Cutting nets has become tradition for the UH men’s basketball program
Before Kelvin Sampson arrived at Houston in 2014, the idea of the University’s men’s basketball team cutting down nets was unfathomable. Now, a short, 10-foot climb up a ladder to cut off a piece of the net has been an annual event for UH players, coaches and everyone else involved in the men’s basketball program.
On Tuesday night, the Cougars clinched their third American Athletic Conference regular season championship in four years, but the real party happened Thursday after blowing out Temple.
“We are the champions! We are the champions! We are the champions,” Taze Moore said to the crowd with a huge smile draped across his face.
Success through adversity
While winning a championship is nothing new to Sampson, what the 2021-22 Cougars accomplished hits those within the program a little different than the success in previous years given that two of UH’s best guards, Marcus Sasser and Tramon Mark, didn’t play a single minute in conference play.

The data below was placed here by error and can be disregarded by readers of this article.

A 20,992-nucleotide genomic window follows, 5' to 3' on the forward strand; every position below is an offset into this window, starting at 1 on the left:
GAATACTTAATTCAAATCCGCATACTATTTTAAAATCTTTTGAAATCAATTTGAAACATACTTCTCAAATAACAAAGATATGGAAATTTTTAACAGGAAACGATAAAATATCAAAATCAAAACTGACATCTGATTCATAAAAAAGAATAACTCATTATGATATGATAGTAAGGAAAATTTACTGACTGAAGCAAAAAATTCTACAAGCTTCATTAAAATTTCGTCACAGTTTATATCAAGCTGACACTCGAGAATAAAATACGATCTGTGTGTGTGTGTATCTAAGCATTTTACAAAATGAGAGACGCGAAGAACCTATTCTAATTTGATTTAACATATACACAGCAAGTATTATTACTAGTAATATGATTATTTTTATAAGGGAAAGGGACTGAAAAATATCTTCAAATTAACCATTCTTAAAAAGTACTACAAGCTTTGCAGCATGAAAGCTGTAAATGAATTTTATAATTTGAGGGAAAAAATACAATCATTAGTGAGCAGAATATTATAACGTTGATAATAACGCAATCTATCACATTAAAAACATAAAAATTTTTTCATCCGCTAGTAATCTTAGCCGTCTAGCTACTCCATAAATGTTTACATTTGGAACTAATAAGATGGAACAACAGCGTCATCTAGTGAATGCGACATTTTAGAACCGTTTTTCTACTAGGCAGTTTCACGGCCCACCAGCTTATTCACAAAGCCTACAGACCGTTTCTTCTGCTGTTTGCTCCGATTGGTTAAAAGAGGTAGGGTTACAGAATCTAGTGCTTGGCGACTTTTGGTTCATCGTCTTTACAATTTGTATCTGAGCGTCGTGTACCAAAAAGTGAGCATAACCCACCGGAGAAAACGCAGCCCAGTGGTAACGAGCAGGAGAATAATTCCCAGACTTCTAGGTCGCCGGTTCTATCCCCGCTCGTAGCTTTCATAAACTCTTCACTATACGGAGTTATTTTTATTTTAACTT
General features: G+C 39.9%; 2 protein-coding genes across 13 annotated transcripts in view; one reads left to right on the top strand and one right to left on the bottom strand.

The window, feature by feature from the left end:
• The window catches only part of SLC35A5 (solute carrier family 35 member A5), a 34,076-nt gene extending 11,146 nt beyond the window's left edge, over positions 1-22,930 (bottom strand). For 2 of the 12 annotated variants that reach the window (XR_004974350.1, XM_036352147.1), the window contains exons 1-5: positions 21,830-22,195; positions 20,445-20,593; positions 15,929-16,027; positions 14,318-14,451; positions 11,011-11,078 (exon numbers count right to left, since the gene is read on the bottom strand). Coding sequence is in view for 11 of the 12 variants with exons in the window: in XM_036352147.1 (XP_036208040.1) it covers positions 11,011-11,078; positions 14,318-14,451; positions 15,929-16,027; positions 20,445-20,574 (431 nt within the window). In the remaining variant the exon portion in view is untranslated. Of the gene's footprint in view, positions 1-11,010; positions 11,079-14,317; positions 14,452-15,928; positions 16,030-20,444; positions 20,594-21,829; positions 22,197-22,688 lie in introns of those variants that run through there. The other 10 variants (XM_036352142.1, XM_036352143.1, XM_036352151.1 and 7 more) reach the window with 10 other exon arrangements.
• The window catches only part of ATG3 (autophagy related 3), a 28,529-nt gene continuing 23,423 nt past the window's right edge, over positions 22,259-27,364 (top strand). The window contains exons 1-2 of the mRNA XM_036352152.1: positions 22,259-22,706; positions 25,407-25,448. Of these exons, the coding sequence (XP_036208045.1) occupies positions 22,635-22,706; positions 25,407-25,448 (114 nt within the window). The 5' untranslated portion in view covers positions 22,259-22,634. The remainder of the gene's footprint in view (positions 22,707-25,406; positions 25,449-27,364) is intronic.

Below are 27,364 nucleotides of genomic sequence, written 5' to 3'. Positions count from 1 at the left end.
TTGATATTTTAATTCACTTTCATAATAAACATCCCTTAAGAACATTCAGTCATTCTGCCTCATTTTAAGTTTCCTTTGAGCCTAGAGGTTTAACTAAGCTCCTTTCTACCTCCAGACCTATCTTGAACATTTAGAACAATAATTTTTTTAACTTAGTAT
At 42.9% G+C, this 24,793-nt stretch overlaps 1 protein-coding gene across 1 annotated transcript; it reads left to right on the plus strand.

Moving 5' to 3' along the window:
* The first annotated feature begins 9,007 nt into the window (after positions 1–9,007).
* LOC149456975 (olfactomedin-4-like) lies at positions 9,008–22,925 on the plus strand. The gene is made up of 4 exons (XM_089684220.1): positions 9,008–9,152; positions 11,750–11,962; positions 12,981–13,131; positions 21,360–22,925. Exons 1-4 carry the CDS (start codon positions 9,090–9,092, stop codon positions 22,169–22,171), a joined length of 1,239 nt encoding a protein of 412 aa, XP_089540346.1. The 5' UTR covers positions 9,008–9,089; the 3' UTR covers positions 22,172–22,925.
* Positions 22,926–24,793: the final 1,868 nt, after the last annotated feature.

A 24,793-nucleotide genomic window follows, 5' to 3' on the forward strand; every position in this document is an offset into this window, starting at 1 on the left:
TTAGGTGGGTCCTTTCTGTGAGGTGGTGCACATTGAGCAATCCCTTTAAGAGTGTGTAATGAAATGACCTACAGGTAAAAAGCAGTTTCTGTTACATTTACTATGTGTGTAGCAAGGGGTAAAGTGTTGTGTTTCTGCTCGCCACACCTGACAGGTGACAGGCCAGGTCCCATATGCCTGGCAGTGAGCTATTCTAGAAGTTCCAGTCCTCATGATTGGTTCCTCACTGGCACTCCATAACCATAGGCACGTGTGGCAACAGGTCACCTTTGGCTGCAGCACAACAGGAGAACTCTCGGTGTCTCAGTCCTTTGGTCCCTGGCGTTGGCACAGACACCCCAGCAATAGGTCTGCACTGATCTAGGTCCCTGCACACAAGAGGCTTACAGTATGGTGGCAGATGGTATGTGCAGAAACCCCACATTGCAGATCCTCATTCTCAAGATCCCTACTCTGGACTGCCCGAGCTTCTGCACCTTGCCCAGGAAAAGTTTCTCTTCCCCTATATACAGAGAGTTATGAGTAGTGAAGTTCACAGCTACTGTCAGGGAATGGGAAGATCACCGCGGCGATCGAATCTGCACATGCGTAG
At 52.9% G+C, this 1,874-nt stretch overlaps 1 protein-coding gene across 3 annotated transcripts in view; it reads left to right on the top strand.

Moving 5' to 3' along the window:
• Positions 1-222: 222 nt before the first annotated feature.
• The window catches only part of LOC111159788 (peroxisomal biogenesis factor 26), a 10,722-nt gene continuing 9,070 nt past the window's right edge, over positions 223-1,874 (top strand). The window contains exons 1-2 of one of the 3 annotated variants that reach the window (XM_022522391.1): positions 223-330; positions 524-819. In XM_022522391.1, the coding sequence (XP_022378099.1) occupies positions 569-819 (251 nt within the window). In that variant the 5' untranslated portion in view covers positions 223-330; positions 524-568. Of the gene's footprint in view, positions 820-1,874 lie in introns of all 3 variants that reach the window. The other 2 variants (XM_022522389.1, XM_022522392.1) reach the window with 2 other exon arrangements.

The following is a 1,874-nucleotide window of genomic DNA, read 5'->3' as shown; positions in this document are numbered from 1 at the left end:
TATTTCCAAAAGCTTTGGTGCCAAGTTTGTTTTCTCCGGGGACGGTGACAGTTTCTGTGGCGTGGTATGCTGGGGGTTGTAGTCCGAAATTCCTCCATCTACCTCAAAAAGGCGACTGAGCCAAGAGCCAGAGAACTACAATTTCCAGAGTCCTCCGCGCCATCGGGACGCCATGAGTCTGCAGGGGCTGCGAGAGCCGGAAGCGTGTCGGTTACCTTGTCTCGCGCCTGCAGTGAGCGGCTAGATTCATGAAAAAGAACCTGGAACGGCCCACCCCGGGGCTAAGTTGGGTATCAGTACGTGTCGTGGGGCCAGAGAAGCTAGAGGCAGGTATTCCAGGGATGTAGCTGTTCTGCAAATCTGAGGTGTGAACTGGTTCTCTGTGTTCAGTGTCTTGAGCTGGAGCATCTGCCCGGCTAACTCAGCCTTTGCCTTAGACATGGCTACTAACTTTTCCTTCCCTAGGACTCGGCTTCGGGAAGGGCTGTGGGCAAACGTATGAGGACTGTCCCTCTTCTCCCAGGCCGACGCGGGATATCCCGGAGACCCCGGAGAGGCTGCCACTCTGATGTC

After Sasser and Mark went down in December, almost everyone on the outside counted the Cougars out. Even Sampson himself didn’t know what his team was capable of achieving without two of its best playmakers.
“I don’t know if I would have picked us to win the league,” Sampson said. “But after going 15-2 after Dec. 22 and 23, I think long after I leave coaching I’ll always remember the 22nd and 23rd because it’s going to make me think about this group of kids.”
Despite all the cards folding the wrong way, the team never hung its heads or doubted itself. Rather, the focus and determination grew stronger within the walls of the UH men’s basketball program, coming to work each and every day with one goal — prove the outside doubters wrong.
“These guys have worked hard,” Sampson said. “They’ve listened. They’ve followed instructions. They’ve believed. The culture of our program, they embraced it.
Along with the veteran leadership of forward Fabian White Jr., the three players that Sampson brought in from the transfer portal elevated their games to another level.